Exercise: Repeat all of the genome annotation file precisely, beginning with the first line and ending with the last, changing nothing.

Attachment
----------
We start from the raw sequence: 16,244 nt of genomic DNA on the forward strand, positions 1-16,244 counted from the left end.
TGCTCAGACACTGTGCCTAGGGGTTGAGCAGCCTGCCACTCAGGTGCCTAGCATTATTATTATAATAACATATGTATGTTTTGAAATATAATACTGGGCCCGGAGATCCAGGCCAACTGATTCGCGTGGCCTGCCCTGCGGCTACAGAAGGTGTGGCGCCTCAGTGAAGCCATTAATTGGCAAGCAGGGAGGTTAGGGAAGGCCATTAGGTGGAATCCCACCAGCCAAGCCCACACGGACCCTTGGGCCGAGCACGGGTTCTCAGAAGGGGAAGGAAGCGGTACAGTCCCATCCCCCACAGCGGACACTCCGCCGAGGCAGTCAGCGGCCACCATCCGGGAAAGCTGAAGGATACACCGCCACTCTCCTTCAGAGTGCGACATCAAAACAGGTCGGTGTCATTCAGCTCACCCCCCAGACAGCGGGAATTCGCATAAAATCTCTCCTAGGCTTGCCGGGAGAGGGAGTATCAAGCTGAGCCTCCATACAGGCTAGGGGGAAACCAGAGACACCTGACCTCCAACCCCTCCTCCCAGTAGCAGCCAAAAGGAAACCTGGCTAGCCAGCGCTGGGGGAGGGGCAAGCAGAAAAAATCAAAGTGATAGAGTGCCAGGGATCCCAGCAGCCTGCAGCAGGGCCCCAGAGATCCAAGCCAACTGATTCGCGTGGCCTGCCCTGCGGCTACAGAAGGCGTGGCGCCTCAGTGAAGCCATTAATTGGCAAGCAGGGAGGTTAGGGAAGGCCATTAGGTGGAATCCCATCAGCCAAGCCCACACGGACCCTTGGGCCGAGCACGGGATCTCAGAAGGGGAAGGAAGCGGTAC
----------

We start from the raw sequence: 16,244 nt of genomic DNA on the forward strand, positions 1-16,244 counted from the left end.
TGCTCAGACACTGTGCCTAGGGGTTGAGCAGCCTGCCACTCAGGTGCCTAGCATTATTATTATAATAACATATGTATGTTTTGAAATATAATACTGGGCCCGGAGATCCAGGCCAACTGATTCGCGTGGCCTGCCCTGCGGCTACAGAAGGTGTGGCGCCTCAGTGAAGCCATTAATTGGCAAGCAGGGAGGTTAGGGAAGGCCATTAGGTGGAATCCCACCAGCCAAGCCCACACGGACCCTTGGGCCGAGCACGGGTTCTCAGAAGGGGAAGGAAGCGGTACAGTCCCATCCCCCACAGCGGACACTCCGCCGAGGCAGTCAGCGGCCACCATCCGGGAAAGCTGAAGGATACACCGCCACTCTCCTTCAGAGTGCGACATCAAAACAGGTCGGTGTCATTCAGCTCACCCCCCAGACAGCGGGAATTCGCATAAAATCTCTCCTAGGCTTGCCGGGAGAGGGAGTATCAAGCTGAGCCTCCATACAGGCTAGGGGGAAACCAGAGACACCTGACCTCCAACCCCTCCTCCCAGTAGCAGCCAAAAGGAAACCTGGCTAGCCAGCGCTGGGGGAGGGGCAAGCAGAAAAAATCAAAGTGATAGAGTGCCAGGGATCCCAGCAGCCTGCAGCAGGGCCCCAGAGATCCAAGCCAACTGATTCGCGTGGCCTGCCCTGCGGCTACAGAAGGCGTGGCGCCTCAGTGAAGCCATTAATTGGCAAGCAGGGAGGTTAGGGAAGGCCATTAGGTGGAATCCCATCAGCCAAGCCCACACGGACCCTTGGGCCGAGCACGGGATCTCAGAAGGGGAAGGAAGCGGTAC